12. Avi_G.
    January 21, 2013, 12:02 am

    Haaretz: “Shlomi Eldar reflects on the live television report that profoundly changed the way he sees the Israeli-Palestinian conflict.” (Thanks to Annie Robbins.) Excerpt:

    Great find, Annie. Good job.

  13. dbroncos
    January 21, 2013, 1:51 am

    Shlomi Eldar is yet another atheist who wants credit for being a believer – just in case. He wants us to believe that his “feelings” for the Palestinian civilians who were blown to bits and shot to pieces are proof enough that his humanity is intact even while he keeps his proof of Israel’s war crimes locked away. He’s not interested in protecting the innocent, he’s interested is in protecting Israel – like so many others.

    • Donald
      January 21, 2013, 11:30 am

      I think that’s overly harsh. People most often are neither pure heroes nor pure villains. Eldar strikes me as an ordinary human being who grew up in a society that (like many in the past and present) is based to a large extent on injustice, where one is taught to rationalize it in various ways. But his conscience is starting to gnaw at him. Some people would have reached this point long before and passed it–others would never get as far as he has.

      He’s no saint, but if more Israelis were like him, expressing their doubts, it’d be a big step forward.

      • dbroncos
        January 21, 2013, 6:13 pm

        @Donald

        “Eldar strikes me as an ordinary human being who grew up in a society that (like many in the past and present) is based to a large extent on injustice, where one is taught to rationalize it in various ways.”

        A good point, Donald. However, the fact remains that Eldar has kept his “material” evidence under lock and key for four years because he doesn’t have the stomach to deal with it. If that’s the case, and he’s truly interested in communicating Israel’s guilt as he indicated in the interview, then why didn’t he put that material in the hands of someone who could handle the job of delivering the message it contained to a wider world? As it is, if what he’s saying is true about the content of those envelopes, then he has succeeded only in exposing himself as someone who has hidden evidence of serious war crimes. As such he has also, no doubt, become a person of interest to the IDF. Given the sentiments he expressed in his interview what do you think the chances are that he is still in possession of that “shocking material”?

        He complains about being paralized in the face of savage injustice:

        “I, too, understand my limits.”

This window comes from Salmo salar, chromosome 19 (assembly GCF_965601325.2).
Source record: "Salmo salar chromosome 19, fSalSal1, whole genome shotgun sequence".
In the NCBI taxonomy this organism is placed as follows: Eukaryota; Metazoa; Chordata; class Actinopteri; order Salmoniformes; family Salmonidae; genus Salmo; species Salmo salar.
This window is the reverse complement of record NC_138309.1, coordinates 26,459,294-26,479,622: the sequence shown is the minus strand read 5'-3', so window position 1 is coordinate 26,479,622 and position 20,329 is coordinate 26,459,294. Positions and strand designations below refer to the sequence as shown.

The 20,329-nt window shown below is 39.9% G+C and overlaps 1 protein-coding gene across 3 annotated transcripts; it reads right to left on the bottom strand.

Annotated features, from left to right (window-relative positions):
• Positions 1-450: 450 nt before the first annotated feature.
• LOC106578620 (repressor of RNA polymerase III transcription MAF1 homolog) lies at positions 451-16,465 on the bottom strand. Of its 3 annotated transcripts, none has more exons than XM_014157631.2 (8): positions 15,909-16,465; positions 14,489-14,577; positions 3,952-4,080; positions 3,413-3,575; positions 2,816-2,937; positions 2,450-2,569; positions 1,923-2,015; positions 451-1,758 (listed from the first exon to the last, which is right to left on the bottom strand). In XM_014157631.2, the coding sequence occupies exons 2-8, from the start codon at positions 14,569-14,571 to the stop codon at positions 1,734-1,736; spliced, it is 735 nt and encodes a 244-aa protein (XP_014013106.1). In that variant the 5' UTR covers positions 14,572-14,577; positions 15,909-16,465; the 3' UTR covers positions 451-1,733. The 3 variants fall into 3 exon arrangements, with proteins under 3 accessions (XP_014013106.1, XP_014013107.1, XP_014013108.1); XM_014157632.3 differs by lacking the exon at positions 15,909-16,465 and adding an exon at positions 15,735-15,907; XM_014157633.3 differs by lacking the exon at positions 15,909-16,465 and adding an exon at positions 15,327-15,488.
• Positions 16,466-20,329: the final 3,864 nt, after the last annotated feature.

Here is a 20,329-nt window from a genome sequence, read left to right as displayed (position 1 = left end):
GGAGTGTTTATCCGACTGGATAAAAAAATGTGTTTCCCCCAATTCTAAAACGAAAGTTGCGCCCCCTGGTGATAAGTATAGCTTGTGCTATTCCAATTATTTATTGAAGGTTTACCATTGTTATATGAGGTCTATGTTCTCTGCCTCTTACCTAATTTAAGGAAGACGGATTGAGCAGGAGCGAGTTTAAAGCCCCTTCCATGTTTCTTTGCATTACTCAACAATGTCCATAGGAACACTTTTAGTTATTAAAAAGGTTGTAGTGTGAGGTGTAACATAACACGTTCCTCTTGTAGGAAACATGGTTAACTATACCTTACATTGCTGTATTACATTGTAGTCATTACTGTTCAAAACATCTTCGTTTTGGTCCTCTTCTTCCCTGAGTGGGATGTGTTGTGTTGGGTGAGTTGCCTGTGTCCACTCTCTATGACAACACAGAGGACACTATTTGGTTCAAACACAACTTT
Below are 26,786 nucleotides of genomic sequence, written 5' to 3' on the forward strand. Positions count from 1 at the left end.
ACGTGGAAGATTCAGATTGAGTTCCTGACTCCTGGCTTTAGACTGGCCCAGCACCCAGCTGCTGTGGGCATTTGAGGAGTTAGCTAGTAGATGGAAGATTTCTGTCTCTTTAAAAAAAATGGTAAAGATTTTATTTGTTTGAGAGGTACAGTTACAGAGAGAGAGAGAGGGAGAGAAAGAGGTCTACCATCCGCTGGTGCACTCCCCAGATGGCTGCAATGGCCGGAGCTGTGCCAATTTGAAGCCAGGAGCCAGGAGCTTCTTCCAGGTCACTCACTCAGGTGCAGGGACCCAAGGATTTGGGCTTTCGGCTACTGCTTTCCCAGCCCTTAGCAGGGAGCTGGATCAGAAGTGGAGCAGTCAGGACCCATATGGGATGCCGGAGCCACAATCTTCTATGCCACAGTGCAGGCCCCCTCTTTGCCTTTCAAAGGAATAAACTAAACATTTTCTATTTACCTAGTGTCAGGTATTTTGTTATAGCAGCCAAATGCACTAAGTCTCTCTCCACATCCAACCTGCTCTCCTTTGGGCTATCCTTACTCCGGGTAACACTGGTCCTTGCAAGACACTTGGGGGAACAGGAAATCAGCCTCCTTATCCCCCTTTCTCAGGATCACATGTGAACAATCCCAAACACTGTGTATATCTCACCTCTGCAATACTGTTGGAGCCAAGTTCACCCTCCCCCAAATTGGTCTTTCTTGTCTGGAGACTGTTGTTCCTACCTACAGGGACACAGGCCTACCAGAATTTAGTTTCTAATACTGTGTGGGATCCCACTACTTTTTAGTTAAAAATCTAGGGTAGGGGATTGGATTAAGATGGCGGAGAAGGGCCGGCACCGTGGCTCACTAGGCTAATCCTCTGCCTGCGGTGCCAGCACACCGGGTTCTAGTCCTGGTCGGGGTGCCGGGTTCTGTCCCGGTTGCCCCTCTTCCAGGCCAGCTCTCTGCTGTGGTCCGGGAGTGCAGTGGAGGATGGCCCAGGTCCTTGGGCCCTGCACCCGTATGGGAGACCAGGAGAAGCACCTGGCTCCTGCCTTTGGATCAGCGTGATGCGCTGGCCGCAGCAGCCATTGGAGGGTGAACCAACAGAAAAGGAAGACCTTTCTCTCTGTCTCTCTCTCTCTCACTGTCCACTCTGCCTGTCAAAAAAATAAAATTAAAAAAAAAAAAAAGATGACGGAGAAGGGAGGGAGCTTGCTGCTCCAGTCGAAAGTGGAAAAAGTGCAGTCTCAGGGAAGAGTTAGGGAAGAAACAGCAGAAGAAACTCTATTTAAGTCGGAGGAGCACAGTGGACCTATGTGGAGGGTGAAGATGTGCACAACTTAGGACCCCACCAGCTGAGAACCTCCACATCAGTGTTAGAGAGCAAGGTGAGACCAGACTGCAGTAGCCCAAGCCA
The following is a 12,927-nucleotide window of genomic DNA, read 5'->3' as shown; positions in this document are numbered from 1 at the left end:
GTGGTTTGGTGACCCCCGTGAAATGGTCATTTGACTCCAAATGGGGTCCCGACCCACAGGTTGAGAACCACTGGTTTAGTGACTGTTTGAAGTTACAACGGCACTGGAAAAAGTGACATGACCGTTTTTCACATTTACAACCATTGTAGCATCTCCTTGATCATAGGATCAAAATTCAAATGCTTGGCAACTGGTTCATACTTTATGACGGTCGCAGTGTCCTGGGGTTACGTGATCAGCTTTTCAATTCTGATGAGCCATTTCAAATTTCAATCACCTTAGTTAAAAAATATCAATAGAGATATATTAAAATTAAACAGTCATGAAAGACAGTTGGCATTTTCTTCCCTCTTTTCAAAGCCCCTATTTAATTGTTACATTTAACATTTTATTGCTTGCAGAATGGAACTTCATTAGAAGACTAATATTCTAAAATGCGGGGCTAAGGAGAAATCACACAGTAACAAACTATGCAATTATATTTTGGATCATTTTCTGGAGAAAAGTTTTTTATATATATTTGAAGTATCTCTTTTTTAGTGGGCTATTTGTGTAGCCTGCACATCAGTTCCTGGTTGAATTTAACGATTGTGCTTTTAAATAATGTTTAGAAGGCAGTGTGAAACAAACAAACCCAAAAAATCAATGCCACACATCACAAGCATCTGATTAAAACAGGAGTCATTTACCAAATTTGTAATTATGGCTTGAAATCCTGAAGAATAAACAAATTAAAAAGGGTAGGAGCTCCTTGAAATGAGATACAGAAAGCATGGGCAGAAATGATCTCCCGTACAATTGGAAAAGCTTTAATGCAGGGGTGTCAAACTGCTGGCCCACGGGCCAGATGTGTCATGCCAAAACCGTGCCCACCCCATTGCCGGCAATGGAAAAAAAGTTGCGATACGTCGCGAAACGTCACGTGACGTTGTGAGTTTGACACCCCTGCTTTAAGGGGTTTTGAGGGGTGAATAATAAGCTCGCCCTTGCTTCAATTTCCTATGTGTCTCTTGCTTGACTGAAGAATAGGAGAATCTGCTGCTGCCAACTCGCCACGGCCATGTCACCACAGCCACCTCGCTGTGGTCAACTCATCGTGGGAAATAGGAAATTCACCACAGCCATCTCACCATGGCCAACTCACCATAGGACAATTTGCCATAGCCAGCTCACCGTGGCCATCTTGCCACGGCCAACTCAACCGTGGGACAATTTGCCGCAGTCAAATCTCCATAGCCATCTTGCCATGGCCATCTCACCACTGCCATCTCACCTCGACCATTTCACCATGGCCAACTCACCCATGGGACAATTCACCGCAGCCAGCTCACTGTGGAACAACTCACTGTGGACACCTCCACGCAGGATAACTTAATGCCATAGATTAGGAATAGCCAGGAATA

Am I supposed to be sympathetic? What I believe is in his heart or what I believe about where he is on his journey towards seeing Israel in a different light is here nor there. The fact is that when he had his chance he kept his mouth shut. His shoulda coulda woulda confessional after the fact comes up way short.

  14. talknic
    January 21, 2013, 9:02 am

    “I’m not touching it. I’m not capable. I can’t. I, too, understand my limits”

    Limited by a fear of being ostracized by Jews or perhaps even a fear of being dead.

  15. iResistDe4iAm
    January 21, 2013, 9:34 pm

    Just another traumatised and conflicted coward.
    History is full of complicit cowards who deliberately turn a blind eye when it matters, then when history inevitably turns, go on to claim “they didn’t know” or “they were only following orders”.

    If this coward wanted to clear his conscience, he should have forwarded the “very grim material” to journalists/whistleblowers outside of Israel where the material won’t be censored. Instead he has issued a challenge to the same stormtroopers who “deliberately go crazy” to come to his closed room to confiscate and destroy his secret material.

    Another traumatised and conflicted coward who just cleared his conscience, and in the process, morphed into a traumatised “victim”.

  16. Hostage
    January 21, 2013, 9:55 pm

    A good point, Donald. However, the fact remains that Eldar has kept his “material” evidence under lock and key for four years because he doesn’t have the stomach to deal with it. If that’s the case, and he’s truly interested in communicating Israel’s guilt as he indicated in the interview, then why didn’t he put that material in the hands of someone who could handle the job of delivering the message it contained to a wider world?

    He did make his boss aware of the material and said he would be willing to turn it over to a Commission of Inquiry. If it’s a work done for hire, that is owned by Channel 10, then he can’t simply give it away to some other news organization that would profit from sensationalizing and capitalizing on it.

    The State of Israel has a known history of dealing very harshly with whistleblowers, like Mordechai Vanunu or Anat Kamm, who bypass the military censors and deliberately leak damaging information through the media.